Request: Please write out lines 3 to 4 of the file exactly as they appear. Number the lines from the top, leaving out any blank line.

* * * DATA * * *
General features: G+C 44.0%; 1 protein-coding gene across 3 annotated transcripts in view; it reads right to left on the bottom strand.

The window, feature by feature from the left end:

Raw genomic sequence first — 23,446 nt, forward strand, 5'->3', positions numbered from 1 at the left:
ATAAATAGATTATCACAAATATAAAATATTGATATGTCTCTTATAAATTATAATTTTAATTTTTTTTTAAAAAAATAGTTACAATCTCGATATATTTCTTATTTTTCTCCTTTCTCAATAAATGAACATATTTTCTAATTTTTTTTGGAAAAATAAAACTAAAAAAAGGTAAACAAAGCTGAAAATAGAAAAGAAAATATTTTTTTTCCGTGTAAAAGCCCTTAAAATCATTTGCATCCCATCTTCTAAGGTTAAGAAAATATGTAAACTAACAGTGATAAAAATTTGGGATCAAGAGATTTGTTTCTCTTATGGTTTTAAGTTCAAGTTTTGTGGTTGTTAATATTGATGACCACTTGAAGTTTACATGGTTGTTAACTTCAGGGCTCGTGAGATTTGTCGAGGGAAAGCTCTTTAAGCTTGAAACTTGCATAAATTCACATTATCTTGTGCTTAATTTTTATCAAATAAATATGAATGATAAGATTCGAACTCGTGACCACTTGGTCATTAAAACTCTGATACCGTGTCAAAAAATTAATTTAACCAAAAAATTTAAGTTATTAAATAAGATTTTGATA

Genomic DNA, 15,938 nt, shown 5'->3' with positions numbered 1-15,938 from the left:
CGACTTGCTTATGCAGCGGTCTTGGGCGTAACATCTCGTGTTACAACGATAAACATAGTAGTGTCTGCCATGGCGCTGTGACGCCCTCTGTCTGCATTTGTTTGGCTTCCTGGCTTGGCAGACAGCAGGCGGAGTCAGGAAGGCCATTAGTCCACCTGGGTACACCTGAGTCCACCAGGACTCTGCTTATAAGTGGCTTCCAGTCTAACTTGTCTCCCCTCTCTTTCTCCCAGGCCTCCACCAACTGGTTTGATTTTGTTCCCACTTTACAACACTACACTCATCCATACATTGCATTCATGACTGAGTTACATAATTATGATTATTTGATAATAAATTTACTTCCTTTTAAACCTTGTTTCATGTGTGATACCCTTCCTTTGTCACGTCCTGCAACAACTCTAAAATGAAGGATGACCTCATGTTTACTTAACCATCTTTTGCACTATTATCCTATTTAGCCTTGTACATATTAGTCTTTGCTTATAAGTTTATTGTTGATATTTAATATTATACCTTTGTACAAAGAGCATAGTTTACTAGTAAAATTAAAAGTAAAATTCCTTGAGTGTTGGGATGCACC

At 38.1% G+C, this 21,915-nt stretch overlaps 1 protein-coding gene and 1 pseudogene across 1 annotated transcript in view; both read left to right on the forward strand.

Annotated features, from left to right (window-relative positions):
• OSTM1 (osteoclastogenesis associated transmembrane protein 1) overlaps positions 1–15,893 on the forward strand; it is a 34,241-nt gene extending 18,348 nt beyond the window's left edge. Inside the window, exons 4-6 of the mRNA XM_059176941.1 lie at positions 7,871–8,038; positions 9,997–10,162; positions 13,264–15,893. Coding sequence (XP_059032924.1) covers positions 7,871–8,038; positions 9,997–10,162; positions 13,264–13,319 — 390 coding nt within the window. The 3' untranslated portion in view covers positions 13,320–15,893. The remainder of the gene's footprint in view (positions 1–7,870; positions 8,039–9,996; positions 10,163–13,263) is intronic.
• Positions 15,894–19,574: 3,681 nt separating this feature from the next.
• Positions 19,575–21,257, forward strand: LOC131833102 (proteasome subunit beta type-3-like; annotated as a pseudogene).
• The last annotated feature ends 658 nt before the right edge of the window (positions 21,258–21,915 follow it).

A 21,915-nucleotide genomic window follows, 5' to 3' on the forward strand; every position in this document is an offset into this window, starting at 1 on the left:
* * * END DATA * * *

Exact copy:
Raw genomic sequence first — 23,446 nt, forward strand, 5'->3', positions numbered from 1 at the left:
ATAAATAGATTATCACAAATATAAAATATTGATATGTCTCTTATAAATTATAATTTTAATTTTTTTTTAAAAAAATAGTTACAATCTCGATATATTTCTTATTTTTCTCCTTTCTCAATAAATGAACATATTTTCTAATTTTTTTTGGAAAAATAAAACTAAAAAAAGGTAAACAAAGCTGAAAATAGAAAAGAAAATATTTTTTTTCCGTGTAAAAGCCCTTAAAATCATTTGCATCCCATCTTCTAAGGTTAAGAAAATATGTAAACTAACAGTGATAAAAATTTGGGATCAAGAGATTTGTTTCTCTTATGGTTTTAAGTTCAAGTTTTGTGGTTGTTAATATTGATGACCACTTGAAGTTTACATGGTTGTTAACTTCAGGGCTCGTGAGATTTGTCGAGGGAAAGCTCTTTAAGCTTGAAACTTGCATAAATTCACATTATCTTGTGCTTAATTTTTATCAAATAAATATGAATGATAAGATTCGAACTCGTGACCACTTGGTCATTAAAACTCTGATACCGTGTCAAAAAATTAATTTAACCAAAAAATTTAAGTTATTAAATAAGATTTTGATA